Pearl Of Too Great a Price

by Matthew Raley

After I criticized Michael Pearl's teaching on parenting last week (here and here), I've heard a recurring question. Should we throw out a teaching that has helped so many struggling parents just because some points of doctrine are wrong?

Christian parents today are indeed struggling, often desperate to prevent their children's falling away from Christ. Especially in the last twenty years, many have heeded the claims that righteousness is a matter of training. They want a system that yields results.

Please read this opening sentence from A. W. Tozer's The Root of the Righteous with care:

One marked difference between the faith of our fathers as conceived by the fathers and the same faith as understood and lived by their children is that the fathers were concerned with the root of the matter, while their present-day descendants seem concerned only with the fruit.

In the criticism of Pearl's teaching over the last several weeks, there has been a focus on the fruits of his system. But there has been a dearth of pastoral leadership calling believers back to the root of the matter.

I want to appeal to those parents who say they've seen fruit in applying Pearl's teaching. I understand that you don't want to throw the baby out with the bath. But you can't ignore the connection between Pearl's doctrine and practice.

A child cannot relate to God, he says. Before the "age of accountability," a child is "too young to fathom God," and needs a "surrogate god" in the form of a parent "until he is old enough to submit himself to The Eternal God."

The parent, as God's "surrogate," purifies a child's guilt through spanking. Pearl teaches this point in detail under the heading, "The rod purges the soul of guilt," in his "Defense of Biblical Chastisement, Part 1." Pearl states, "The properly administered rod is restorative as nothing else can be. It is indispensable to the removal of guilt in your child. His very conscience (nature) demands punishment, and the rod supplies the needs of his soul, releasing him from his guilt and self-condemnation."

In this section specifically devoted to the nature of guilt and its remedy, Pearl does not mention anything about the cross of Jesus Christ. Not a single word. He says nothing about Christ purging our sin and cleansing our conscience, finally and eternally.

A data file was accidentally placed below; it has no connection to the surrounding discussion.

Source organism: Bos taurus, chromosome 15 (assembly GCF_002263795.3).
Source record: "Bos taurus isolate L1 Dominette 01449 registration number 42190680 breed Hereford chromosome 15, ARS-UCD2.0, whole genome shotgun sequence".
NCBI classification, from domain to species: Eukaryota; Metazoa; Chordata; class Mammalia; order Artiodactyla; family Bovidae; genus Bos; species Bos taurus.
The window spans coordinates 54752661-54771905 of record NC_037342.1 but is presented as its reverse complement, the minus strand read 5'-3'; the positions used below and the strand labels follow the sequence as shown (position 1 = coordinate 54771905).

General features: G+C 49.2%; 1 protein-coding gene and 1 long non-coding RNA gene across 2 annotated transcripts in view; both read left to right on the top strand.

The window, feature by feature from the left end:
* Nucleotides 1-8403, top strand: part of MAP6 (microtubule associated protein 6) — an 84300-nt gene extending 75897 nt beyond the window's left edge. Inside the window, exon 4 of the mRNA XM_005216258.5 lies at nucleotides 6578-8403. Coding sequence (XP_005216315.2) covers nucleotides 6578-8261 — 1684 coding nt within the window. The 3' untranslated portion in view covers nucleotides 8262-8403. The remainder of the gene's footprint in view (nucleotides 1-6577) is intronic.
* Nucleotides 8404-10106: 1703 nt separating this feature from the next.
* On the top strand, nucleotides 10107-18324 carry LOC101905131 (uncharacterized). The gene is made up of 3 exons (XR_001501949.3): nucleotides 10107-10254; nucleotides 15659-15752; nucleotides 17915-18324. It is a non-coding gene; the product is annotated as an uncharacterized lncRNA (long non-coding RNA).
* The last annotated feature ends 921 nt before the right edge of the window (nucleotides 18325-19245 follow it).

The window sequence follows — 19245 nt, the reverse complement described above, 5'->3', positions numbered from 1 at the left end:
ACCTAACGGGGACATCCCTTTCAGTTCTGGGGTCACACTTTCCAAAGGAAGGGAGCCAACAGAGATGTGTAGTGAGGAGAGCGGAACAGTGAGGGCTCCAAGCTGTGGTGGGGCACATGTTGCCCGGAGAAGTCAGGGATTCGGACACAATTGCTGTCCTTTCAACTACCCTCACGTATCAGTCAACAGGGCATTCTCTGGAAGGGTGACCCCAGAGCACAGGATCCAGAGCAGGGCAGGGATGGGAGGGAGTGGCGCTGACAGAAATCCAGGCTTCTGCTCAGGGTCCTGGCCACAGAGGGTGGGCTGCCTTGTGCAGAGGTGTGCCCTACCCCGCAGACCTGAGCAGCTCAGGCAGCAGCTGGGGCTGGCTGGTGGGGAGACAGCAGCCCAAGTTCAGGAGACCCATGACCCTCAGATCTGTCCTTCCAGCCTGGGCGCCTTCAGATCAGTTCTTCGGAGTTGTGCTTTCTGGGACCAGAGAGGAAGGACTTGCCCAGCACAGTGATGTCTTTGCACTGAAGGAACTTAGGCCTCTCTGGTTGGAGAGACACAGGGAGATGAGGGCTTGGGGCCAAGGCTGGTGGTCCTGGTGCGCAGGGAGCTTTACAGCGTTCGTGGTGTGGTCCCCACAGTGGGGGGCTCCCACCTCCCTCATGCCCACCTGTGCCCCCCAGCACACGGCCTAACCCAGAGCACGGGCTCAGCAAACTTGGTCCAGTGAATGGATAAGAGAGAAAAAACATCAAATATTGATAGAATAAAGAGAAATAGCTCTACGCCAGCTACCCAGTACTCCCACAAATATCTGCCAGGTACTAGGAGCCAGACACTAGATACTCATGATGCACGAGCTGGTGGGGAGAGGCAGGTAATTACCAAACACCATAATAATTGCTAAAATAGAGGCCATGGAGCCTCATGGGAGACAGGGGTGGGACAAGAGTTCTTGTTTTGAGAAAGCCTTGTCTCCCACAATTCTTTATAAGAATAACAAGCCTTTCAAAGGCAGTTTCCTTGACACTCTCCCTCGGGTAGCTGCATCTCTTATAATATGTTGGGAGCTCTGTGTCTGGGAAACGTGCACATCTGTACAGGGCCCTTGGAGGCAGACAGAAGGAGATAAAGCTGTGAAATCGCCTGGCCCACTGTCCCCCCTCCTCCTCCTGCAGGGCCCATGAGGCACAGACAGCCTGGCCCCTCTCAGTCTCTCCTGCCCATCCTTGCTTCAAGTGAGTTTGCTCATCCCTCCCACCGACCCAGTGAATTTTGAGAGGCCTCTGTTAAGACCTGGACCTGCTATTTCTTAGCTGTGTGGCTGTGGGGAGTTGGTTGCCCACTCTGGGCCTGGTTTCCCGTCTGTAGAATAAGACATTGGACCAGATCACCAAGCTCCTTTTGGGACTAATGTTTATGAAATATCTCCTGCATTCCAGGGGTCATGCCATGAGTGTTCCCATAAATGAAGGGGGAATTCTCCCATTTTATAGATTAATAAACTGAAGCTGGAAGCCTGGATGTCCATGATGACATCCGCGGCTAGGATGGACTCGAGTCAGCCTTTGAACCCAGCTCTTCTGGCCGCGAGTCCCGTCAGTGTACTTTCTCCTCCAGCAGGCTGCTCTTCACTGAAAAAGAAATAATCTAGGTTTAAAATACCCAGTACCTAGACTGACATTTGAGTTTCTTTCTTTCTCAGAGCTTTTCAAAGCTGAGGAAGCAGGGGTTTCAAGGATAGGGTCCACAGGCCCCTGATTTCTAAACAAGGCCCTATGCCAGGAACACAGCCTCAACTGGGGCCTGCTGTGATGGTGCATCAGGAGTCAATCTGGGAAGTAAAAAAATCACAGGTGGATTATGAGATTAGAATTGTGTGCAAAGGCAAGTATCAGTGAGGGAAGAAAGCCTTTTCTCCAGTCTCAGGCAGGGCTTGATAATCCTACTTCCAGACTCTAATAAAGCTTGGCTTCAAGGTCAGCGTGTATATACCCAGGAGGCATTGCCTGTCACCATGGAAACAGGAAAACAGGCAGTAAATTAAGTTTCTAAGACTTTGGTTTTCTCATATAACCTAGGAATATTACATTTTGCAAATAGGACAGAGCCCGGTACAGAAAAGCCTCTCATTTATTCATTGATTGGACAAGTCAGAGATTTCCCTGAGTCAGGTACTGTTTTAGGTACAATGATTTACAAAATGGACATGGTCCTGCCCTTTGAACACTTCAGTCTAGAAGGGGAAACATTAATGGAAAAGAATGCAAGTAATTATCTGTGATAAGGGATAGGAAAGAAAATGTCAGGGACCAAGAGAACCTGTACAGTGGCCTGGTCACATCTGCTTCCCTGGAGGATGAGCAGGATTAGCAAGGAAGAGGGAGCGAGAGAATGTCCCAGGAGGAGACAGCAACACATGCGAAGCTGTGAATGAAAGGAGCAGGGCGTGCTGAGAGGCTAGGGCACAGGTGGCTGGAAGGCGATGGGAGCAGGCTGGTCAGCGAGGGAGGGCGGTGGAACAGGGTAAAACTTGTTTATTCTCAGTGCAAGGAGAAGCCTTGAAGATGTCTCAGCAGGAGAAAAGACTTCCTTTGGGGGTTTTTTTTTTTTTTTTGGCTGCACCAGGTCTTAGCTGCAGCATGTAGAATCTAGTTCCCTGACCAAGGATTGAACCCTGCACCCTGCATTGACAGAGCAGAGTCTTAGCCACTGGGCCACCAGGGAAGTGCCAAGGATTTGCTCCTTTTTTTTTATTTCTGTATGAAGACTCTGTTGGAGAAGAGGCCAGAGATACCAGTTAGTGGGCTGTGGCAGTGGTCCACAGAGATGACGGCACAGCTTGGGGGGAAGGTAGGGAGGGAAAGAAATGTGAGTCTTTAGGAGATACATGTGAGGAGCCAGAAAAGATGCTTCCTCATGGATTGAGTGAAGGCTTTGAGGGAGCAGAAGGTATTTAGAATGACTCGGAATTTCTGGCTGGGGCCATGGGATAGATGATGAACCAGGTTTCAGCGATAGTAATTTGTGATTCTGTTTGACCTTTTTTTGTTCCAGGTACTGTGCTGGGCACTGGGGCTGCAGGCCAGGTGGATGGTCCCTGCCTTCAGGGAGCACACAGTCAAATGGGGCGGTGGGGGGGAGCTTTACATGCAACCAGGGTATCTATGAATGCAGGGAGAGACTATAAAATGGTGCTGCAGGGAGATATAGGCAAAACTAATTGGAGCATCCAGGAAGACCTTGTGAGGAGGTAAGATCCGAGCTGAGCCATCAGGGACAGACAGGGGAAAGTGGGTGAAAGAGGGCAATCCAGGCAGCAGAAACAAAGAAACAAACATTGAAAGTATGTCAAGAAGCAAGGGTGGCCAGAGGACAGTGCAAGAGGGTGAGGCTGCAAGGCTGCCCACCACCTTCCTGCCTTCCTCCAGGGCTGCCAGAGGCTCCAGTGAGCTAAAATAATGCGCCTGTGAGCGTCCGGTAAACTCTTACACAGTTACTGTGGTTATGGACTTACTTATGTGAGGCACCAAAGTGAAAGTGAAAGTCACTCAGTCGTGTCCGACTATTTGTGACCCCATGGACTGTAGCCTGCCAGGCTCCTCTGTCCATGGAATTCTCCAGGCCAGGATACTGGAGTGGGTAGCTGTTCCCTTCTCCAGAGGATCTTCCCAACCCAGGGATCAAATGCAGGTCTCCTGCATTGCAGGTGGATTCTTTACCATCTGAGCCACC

If you admire Pearl's fruit, I need to ask you, "How do you believe your child is saved from sin? Can your child, right now, approach the Eternal God's throne blameless by faith in Jesus Christ, the high priest? Or are you responsible before that throne for driving sin out of your child and making him or her righteous through training?"

To spank rightly in practice, you have to reject this teaching. If there is a baby in Pearl's bath, she has drowned.

I also feel the need to appeal to other parents -- a growing chorus -- who are shocked by Pearl's fruit.

Some of the fruit is indeed shocking. The killing of a child by people who apparently took the teaching to a logical extreme is a horror.

But what if Pearl's fruit did not appear so vile? What if Pearl's adherents all stayed perfectly within his stated limits for spanking? What if their fruit consisted solely of compliant, pleasant children who were helpful and never got in anyone's way? What would we say then?

I would say this.

Those most resistant to the gospel of forgiveness by faith alone in Christ alone are the compliant people whose childhood guilt was purged by many spankings, and who never depart in adulthood from the way in which they were trained up. As Pearl himself says (in the same section cited above), a child relates "to his parents in the same manner that he will later relate to God." Just try convincing a man trained this way that he needs, or could ever have, a Savior.

I urge my fellow critics of Pearl's teaching to talk about the Gospel. This is the moment to contrast Pharisaical legalism with the power of Jesus Christ.

I waited too long to research Michael Pearl. I'm grieved that I reacted to fruit instead of studying more deeply. Pastors, it's time for us to declare ourselves on the root of the matter. Our numbers are too small today (cf. this list). Join us!

Here is the root question I believe we have to raise with our congregations: "Is there any training that replaces Christ's all-sufficient righteousness?"

Our people need to see the great price of following Pearl.